Arula Ratnakar is a twenty-two-year-old scientist, artist and science fiction writer who is currently studying biology (concentration in neuroscience, minor in architecture) at Carnegie Mellon University. Her writing can be found in Clarkesworld Magazine and her artwork can be found in the first issue of Dark Matter Magazine. She is autistic and bisexual.

Themes of identity and reality have always interested Arula, particularly as someone who is the daughter of two immigrants from India and has grown up in the U.S with many different cultural influences. Arula is interested in studying brain simulation science in the future, plans to continue writing science fiction stories, and hopes to work on science fiction movies someday. Her Twitter handle is @ArulaRatnakar


Arula Ratnakar has the following works available at Clarkesworld:


FICTION by Arula Ratnakar in Issue 174 – March 2021

As the people began to die, desperation drove us to the depths of the sea for cures. We mined mineral-rich vents until the tube worms went extinct, stripped polymetallic nodule fields bare, squeezed sludge out of sea sponges to treat the new diseases, these monstrous incurable plagues, born from our new climate, that spread through […]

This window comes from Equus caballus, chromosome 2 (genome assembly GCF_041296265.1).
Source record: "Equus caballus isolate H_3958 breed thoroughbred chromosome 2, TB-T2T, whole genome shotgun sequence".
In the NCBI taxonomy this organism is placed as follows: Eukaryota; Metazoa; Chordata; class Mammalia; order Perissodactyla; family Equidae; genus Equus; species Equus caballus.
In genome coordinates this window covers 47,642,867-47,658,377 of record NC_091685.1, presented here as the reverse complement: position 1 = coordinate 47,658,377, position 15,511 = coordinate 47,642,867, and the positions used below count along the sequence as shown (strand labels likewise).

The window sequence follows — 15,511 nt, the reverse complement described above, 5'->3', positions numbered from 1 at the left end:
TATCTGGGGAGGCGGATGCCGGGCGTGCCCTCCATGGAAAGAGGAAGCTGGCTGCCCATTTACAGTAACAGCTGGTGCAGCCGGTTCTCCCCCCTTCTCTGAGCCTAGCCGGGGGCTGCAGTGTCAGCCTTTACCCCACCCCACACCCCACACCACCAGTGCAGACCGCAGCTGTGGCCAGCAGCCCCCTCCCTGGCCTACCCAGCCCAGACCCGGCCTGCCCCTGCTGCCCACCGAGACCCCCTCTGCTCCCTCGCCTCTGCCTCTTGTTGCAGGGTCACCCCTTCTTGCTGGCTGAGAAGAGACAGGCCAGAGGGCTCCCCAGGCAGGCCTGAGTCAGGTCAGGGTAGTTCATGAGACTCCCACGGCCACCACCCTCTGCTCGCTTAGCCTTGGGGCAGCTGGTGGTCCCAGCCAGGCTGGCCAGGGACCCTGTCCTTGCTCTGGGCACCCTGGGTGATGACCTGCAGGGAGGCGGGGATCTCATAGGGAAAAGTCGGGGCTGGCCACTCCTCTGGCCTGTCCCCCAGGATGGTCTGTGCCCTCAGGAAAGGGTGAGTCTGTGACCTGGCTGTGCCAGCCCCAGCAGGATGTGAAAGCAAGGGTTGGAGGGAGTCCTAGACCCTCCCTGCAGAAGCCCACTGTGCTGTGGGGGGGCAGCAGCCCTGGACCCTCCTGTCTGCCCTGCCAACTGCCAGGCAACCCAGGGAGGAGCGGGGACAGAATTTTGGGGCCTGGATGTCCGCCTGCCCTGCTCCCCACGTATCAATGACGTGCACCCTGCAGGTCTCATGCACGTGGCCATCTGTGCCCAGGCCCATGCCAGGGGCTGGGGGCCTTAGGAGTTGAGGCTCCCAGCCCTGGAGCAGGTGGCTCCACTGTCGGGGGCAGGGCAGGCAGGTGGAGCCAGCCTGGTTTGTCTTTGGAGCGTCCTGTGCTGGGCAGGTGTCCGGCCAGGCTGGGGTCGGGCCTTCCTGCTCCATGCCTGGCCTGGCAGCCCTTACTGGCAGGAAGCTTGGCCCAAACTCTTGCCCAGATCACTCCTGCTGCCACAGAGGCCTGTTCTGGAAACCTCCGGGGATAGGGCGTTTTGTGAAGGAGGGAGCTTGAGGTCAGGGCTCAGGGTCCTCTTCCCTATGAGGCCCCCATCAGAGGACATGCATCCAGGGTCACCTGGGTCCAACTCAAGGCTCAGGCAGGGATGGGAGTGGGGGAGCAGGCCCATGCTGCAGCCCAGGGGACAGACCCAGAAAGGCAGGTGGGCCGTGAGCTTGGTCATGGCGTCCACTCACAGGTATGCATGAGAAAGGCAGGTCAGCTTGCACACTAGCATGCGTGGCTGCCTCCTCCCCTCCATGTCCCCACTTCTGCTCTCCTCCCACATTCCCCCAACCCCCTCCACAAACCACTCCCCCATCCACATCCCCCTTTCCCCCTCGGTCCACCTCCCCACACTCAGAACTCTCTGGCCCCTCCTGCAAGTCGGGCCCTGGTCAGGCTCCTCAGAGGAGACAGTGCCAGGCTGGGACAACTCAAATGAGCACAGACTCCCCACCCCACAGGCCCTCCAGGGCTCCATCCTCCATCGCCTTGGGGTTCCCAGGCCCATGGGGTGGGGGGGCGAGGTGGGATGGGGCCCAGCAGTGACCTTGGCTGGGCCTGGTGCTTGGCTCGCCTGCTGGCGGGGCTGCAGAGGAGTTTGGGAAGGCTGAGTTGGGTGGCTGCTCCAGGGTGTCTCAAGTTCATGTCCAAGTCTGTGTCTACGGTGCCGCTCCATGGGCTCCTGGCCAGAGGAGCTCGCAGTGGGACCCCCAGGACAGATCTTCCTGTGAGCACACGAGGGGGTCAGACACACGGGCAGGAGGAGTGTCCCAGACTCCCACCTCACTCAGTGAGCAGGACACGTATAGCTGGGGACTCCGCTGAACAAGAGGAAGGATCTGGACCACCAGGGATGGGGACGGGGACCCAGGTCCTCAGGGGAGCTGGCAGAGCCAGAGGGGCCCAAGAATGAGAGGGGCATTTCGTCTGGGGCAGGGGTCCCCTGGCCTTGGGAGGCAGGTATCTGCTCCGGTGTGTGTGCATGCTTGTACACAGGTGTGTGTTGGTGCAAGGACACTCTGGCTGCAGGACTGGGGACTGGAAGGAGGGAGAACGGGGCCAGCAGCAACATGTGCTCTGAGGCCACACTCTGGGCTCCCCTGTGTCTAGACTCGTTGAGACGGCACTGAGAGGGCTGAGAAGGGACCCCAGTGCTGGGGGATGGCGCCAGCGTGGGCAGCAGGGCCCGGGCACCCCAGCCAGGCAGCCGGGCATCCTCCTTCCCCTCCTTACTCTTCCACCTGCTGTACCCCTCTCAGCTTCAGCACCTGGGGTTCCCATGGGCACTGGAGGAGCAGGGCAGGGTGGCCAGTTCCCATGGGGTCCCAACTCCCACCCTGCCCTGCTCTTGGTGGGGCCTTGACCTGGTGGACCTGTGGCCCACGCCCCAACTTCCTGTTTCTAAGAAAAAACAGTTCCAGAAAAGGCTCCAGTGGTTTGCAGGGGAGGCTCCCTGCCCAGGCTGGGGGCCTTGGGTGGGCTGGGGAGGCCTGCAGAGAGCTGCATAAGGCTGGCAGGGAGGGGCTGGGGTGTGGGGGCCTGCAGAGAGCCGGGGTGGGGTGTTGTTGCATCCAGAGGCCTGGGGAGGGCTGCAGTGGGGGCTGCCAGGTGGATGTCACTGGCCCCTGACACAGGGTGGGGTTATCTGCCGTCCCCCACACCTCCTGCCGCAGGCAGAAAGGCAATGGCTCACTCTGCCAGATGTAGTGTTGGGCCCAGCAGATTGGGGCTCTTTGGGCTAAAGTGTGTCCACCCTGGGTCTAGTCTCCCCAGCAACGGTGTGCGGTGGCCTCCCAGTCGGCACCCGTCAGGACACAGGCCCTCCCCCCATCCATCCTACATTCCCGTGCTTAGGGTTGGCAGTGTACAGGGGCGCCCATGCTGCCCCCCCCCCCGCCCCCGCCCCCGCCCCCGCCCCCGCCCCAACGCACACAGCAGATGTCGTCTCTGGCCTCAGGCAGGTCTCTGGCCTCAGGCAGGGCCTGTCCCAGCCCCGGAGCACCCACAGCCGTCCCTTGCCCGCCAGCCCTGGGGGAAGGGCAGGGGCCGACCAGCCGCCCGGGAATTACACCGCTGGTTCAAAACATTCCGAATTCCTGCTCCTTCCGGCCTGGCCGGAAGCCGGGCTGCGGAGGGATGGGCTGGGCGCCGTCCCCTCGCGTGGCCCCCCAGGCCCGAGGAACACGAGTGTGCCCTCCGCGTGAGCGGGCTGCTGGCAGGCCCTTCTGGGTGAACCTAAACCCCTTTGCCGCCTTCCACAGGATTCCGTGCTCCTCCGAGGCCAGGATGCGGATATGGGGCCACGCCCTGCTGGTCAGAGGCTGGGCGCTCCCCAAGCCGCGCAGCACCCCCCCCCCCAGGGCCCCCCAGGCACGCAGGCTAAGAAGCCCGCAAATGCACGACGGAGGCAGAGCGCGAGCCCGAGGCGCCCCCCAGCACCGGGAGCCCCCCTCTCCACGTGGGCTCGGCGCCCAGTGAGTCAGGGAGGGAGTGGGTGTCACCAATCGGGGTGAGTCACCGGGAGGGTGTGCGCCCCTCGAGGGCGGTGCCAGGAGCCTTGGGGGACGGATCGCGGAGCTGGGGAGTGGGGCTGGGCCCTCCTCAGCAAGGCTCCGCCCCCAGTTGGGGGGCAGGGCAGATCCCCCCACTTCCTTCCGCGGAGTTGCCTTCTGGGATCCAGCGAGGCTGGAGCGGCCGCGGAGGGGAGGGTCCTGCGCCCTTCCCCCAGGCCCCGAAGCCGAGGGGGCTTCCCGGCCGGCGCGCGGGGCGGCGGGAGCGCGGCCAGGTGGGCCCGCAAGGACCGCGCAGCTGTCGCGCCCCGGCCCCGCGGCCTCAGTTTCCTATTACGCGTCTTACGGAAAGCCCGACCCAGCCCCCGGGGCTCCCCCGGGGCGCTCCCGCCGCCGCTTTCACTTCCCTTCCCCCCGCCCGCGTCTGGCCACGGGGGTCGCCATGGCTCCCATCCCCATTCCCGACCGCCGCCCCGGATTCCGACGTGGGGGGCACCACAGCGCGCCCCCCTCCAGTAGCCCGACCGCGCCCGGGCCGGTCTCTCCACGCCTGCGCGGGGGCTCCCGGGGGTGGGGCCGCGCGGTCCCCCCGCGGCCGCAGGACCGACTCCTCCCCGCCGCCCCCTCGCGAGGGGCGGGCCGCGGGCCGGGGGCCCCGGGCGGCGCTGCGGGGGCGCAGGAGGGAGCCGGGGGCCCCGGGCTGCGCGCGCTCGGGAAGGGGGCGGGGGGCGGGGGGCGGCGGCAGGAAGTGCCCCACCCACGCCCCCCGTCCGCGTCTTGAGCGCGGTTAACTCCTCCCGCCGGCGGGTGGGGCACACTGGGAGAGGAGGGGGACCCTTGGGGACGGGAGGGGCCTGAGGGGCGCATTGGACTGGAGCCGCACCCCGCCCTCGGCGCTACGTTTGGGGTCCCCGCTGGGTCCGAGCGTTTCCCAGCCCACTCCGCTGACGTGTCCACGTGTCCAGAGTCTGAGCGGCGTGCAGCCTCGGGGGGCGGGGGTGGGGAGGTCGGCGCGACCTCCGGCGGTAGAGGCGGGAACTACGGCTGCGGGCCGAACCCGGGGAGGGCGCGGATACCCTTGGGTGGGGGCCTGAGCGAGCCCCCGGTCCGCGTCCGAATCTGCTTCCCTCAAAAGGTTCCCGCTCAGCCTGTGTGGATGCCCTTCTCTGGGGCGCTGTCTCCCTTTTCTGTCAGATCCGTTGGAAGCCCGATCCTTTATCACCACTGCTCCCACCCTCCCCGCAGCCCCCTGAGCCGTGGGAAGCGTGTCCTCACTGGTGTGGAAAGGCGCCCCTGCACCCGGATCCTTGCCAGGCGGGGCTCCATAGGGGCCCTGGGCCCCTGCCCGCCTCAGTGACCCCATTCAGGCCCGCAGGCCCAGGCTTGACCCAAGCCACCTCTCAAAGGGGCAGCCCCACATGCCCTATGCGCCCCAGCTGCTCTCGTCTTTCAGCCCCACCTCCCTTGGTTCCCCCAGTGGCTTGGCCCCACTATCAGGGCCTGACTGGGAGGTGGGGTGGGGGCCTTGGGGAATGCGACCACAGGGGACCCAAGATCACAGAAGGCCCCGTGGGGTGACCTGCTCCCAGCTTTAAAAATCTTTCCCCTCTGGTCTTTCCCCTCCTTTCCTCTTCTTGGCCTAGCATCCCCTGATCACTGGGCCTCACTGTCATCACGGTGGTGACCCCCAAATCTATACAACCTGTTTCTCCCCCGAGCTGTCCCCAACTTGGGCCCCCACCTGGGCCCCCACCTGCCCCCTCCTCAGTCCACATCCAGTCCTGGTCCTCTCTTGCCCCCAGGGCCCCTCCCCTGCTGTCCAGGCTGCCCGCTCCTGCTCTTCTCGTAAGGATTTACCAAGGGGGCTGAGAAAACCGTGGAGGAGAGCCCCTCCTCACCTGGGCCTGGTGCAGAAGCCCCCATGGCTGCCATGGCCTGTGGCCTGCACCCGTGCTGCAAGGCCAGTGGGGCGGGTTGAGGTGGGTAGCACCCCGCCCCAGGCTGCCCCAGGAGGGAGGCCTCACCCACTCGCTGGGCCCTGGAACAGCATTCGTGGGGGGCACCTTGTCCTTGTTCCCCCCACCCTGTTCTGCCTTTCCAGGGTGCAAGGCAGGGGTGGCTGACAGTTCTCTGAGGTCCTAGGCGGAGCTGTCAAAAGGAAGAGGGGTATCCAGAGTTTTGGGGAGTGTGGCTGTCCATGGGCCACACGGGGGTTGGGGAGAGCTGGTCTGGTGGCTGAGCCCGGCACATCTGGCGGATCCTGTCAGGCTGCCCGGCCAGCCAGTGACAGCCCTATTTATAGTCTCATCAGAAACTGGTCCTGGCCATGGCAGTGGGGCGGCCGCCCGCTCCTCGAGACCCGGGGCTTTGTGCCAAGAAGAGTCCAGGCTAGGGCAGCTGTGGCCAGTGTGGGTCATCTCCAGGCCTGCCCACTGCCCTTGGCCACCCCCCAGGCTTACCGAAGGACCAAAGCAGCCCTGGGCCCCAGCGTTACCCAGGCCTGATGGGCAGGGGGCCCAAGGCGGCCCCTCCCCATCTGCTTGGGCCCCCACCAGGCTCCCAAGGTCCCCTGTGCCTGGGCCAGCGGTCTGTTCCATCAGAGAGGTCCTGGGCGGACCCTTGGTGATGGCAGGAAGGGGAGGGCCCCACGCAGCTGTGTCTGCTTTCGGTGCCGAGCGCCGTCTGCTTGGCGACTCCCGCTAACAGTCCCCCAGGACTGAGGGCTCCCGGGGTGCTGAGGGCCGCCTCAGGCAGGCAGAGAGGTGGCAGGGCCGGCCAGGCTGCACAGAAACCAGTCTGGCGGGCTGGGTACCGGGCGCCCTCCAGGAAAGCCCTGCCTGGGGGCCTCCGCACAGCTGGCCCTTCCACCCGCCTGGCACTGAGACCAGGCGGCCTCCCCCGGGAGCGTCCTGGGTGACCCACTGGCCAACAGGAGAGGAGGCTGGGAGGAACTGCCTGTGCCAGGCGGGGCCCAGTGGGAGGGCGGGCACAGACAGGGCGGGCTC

Lone Puppeteer of a Sleeping City

FICTION by Arula Ratnakar in Issue 168 – September 2020

I remember being born. I remember the sensory overload of light and sound and scent, making me cry aloud and take fresh air into my lungs—a new sensation. I remember the weight of gravity, rendering my fragile limbs helpless and clumsy where they had been graceful and nimble in amniotic fluid. Then I remember Mother, […]

Insaan Hain, Farishte Nahin

FICTION by Arula Ratnakar in Issue 152 – May 2019

A stack of pamphlets. A fall to the floor. Then nothing. 6 A spherical object with a four-inch diameter moves through space, a scattering of stars in the background. Switches flip, pieces click into place, and an electric blue light in a chip the size of a pinky nail begins to glow. You wake up. […]
Clarkesworld Year Twelve
Best Science Fiction of the Year